Death, loss and unspeakable tragedy feature almost constantly throughout the book, but this next excerpt stung me quite hard.

On murder and its consequences:

“Erick’s friends were stunned when they heard he was killed in a drive-by. He was not the type who would hang out on the street corners with the gangbangers. He lived with his girlfriend and two young children in Ontario, a suburb 40 miles east of Los Angeles. They did not want to raise their children in the city. He had been laid off from his job as a security guard and was spending a few days a week during the summer at his mother’s South-Central house. She has diabetes and failing eyesight and Erick had been caring for her.

When he returned to his old neighbourhood, he liked to play dominoes with his friends and water the roses in his mother’s yard. He landscaped the yeard years ago and won a gardening award from the city. His mother still has the trophy on her mantel. He took pride in the lush lawn he put in, the red, yellow, pink and violet rosebushes he tended, the thick stands of philodendron he planted to shade the yard.

He was so well liked, more than 300 people came to his funeral, including a few teachers from elementary and high school. At his wake, his 3-year-old son, Erick, Jr, who now wears his father’s gold earring, tried to climb into the coffin. He could not comprehend that his father was gone. Later that night, he picked up the telephone and tried to call his father so he could tell him to come home.

Erick’s 5-year-old daughter, Danielle, who is missing her front teeth and has pigtails, lingered by her father’s open casket. She kissed him and held his hand. Finally, she told her mother, “I want to die, so I can be with my daddy in heaven.”

Now Danielle’s mother often finds her crying in her bed, the blankets pulled over her head. When her mother pulls the covers back, Danielle tells her that she tries to muffle her cries. She does not want to upset her.

Every day, Erick, Jr., talks about his father. And every day he tells his mother, “I want to find the man who shot my daddy. I want to kill him.” “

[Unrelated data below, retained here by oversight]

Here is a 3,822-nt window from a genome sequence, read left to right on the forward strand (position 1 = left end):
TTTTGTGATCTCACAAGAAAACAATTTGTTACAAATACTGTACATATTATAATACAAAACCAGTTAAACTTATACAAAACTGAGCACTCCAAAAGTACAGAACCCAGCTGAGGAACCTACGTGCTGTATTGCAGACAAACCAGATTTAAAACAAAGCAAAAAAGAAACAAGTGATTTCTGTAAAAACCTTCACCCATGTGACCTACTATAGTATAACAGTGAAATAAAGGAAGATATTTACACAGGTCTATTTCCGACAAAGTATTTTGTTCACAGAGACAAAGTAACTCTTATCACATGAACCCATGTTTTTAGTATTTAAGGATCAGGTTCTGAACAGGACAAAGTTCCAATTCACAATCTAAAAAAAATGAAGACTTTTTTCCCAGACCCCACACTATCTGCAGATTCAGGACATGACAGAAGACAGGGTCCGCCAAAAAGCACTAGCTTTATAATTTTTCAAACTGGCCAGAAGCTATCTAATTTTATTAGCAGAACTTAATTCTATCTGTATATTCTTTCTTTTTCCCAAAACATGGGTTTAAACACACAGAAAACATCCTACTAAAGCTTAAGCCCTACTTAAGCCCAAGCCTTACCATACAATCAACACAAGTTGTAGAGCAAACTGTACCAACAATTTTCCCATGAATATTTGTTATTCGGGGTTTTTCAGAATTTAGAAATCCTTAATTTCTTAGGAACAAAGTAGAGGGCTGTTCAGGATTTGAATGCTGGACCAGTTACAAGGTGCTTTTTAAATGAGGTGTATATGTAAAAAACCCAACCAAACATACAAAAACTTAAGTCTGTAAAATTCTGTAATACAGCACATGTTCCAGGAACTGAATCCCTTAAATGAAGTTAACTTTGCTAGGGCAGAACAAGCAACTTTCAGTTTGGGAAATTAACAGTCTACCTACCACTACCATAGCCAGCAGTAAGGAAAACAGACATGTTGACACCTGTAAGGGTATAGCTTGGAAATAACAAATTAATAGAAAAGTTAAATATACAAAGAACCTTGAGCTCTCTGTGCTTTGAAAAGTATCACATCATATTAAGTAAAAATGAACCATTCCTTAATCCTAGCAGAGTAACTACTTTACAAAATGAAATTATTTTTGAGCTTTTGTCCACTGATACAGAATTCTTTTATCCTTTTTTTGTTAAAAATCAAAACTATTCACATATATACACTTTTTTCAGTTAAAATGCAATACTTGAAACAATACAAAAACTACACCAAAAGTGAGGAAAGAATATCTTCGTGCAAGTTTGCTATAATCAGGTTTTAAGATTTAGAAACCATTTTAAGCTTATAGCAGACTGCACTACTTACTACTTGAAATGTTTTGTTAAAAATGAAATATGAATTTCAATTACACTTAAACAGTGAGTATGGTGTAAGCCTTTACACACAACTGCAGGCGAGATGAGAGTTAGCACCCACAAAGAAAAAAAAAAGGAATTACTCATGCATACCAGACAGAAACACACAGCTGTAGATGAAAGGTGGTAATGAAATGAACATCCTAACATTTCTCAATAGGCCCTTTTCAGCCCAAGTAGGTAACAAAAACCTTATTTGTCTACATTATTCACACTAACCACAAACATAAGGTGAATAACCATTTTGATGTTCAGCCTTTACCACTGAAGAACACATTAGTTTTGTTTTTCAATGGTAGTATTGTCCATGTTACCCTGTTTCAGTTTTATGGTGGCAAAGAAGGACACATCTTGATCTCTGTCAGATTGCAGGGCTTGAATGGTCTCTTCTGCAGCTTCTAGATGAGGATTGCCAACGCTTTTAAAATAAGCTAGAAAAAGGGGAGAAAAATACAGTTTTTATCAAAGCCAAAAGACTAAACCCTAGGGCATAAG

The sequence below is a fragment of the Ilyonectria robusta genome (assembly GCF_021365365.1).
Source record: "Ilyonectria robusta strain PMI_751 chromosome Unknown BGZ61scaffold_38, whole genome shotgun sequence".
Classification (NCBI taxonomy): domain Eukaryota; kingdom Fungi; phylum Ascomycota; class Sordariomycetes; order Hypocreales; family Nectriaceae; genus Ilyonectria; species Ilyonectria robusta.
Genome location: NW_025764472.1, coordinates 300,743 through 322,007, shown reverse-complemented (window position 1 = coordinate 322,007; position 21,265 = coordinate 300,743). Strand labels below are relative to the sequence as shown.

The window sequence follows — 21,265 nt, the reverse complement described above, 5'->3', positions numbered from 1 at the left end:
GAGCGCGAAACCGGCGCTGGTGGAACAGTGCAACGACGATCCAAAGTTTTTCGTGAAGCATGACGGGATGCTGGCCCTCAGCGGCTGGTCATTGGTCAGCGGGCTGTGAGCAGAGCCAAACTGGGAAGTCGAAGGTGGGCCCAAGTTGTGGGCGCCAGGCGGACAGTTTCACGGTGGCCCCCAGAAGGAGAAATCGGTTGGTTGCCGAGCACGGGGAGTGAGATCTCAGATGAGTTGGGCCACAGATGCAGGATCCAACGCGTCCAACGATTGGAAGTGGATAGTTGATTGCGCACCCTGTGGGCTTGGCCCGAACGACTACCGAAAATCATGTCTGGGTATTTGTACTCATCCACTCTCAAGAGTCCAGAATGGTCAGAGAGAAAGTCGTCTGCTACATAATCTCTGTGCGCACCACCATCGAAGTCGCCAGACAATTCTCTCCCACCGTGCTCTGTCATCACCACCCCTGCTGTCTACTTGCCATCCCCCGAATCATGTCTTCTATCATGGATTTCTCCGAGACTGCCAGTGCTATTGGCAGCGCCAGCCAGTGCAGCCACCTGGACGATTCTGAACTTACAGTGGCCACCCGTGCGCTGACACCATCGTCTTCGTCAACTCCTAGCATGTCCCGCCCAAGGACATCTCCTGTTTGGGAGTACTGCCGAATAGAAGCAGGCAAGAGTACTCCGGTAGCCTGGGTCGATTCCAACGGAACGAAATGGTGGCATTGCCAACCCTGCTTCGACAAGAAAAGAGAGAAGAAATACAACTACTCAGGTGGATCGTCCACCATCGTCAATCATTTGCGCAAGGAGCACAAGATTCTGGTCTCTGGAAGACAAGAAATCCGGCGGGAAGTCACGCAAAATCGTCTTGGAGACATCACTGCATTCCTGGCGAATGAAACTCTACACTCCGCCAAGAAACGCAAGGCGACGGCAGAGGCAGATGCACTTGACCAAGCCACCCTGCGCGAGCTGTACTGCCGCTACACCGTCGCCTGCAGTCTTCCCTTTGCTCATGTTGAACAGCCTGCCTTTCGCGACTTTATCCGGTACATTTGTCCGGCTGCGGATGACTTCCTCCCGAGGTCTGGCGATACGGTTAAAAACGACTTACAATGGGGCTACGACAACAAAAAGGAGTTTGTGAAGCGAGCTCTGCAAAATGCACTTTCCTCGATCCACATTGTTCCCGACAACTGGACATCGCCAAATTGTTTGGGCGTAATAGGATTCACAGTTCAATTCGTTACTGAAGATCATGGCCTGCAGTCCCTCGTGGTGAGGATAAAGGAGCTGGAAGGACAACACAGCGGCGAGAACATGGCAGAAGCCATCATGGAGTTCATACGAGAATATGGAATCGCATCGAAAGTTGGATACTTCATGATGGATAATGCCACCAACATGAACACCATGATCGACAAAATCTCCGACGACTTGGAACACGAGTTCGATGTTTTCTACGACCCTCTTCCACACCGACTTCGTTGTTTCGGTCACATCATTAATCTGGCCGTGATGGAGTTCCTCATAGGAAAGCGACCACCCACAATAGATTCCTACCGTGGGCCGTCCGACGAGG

Amazon Link: The Killing Season by Miles Corwin

Until next time: keep reading, mother-bookers.

Recommendations for some excellent books related to this edition’s theme

Lost Girls: an Unsolved American Mystery by Robert Kolker

People Who Eat Darkness: Love, Grief and a Journey into Japan’s Shadows by Richard Lloyd Parry

Blind Faith by Joe McGinniss

Son: A Psychopath and his Victims by Jack Olsen

Blind Eye: The Terrifying Story of a Doctor Who Got Away with Murder by James B. Stewart

Without Conscience: The Disturbing World of the Psychopaths Among Us by Robert D. Hare

Jamie’s Digest (1): Cool Bits from Books

I’d like to share with you a few passages I’ve stumbled across in books I’ve been reading recently that have struck a powerful chord with me, variously for reasons of eloquence, prescience, insight or good old-fashioned entertainment value.

To kick things off, here’s an excerpt about Donald Trump that sums him up succinctly and powerfully, and echoes the way many millions around the world feel about his rise to political power:

“He was slowly turning the country into a videocracy, a land where one person could spread disinformation and lies to millions of passive spectators who were hypnotised by the flashy, false glamour of television. Every month there seemed to be a new scandal, but nothing could bring him down: not the stories of bribery or of prostitution, not the gaffes or toe-curling vulgarity for which he was famous. There was no depth to which he wouldn’t sink. But none of it made any difference: he was ferociously defended by his mediocre political allies and by his hirelings in the media… There wasn’t a trace of statesmanship or gravitas; there wasn’t a hint of honesty or dignity. It drove me nuts and, having done my bit to warn of the danger by writing a book about him, I now yearned to go home.”